The Adoration Chapel is in memory of Katherine Raphiel McKay (SMDHS ’37), with love and gratitude from Ken and Jane McKay Blanchard (SMDHS ’67). It features a stained glass window, “I am the Bread of Life; I am the Light of the World.” Commissioned artist Stephen Wilson used glass from China, Poland, France, Germany and the United States to create the window representing the Body and Blood of Christ. The chapel’s wood tabernacle was carved by Patrick Ricard from walnut, cherry and African padauk. Its shape evokes the ark of the covenant sheltering the Bread of Life.
The chapel’s location, directly below the Disputatio Room, “is a sign of the necessity for contemplative prayer to ready our hearts for the search for Truth together through disputatio,” noted Dr. Thomas. Outside the chapel is a Mitchell Gaudet commissioned glass work of four pillars representing Dominican’s tradition of prayer, study, community and service. The art work salutes major donors of the complex.
The Ermina Wadsworth|Azby Fund Technology Center, across from the chapel, will provide the setting for students to analyze, synthesize, and articulate academic content in a collaborative, creative, technologically advanced environment. It is designed to strengthen students’ understanding and practice of responsible digital citizenship well-formed in Dominican Catholic values.
In planning for the STREAM™ initiative, the school’s information technology infrastructure underwent a complete renovation, from the central data center to the personal wireless endpoint devices of the students, teachers and staff. This renovation allowed the school to establish a Virtual Desktop Infrastructure (VDI) that provides students a uniform means of access to curriculum contents anywhere on campus using their personal computing devices. New fiber optics at 10 Gigabits per second between the new network core and each of its distributed data closets across campus form a secure communications backbone that can be readily migrated from the current speed of 10 Gigabits to 40 Gigabits per second in the future.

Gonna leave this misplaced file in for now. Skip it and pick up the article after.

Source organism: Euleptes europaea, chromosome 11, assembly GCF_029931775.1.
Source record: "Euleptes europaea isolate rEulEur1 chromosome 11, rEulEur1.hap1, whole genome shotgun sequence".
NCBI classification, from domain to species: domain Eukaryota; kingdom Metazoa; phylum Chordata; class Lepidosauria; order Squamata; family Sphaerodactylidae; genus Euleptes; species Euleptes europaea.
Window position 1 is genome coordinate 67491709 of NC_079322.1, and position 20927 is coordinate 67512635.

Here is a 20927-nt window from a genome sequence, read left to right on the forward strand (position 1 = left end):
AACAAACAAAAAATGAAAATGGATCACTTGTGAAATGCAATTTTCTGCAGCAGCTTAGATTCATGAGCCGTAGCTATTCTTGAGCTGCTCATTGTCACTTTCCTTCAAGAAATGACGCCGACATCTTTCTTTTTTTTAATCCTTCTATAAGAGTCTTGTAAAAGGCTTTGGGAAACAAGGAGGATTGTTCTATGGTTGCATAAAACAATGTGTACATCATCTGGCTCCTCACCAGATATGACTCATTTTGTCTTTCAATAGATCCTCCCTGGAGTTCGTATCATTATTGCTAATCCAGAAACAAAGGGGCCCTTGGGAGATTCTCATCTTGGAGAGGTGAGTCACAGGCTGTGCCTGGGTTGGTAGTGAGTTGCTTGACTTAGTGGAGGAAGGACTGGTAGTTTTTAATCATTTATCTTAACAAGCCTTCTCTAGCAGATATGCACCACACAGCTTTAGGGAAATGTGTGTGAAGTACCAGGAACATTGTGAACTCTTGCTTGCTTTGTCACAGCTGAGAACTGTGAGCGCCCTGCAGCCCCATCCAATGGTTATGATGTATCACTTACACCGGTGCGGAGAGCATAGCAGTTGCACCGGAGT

The Technology Center has five break-out rooms where students can work on research projects, in study groups and on other collaborative endeavors. One of the rooms is dedicated for video production. The Center also has a view of the Peace Garden, dedicated to the Dominican Sisters of Peace.
The Azby Fund’s involvement with the school began in 1996 with the underwriting of the Erminia Wadsworth (computerized) Library. The library soon expanded into a computer learning center, and, eventually, a Technology Center. Michael Liebaert, Managing Director of The Azby Fund, said they were honored to be part of creating a learning environment for the students.
“The Azby Fund has acknowledged and accepted the challenge of keeping pace with the revolutionary advancement of computer and internet technology,” Liebaert said. “When The Azby Fund initially committed to helping with the library, it did so with the expectation that equipment would break and become obsolete. However, the speed of innovation of computer and internet technology has exceeded the wildest predictions.
“Today’s student seems to be all but required to be computer literate. Computer skills are now indispensable. The new complex and the equipment that it will house is a major leap forward, but we must stay mindful that the advancement of computer technology is an exponential curve. We must remain cognizant of the ever changing technology world if we are to provide the latest in innovation. The Science and Technology Complex is just the beginning . . . in the time it takes to push a button, it too will evolve,” Liebaert noted.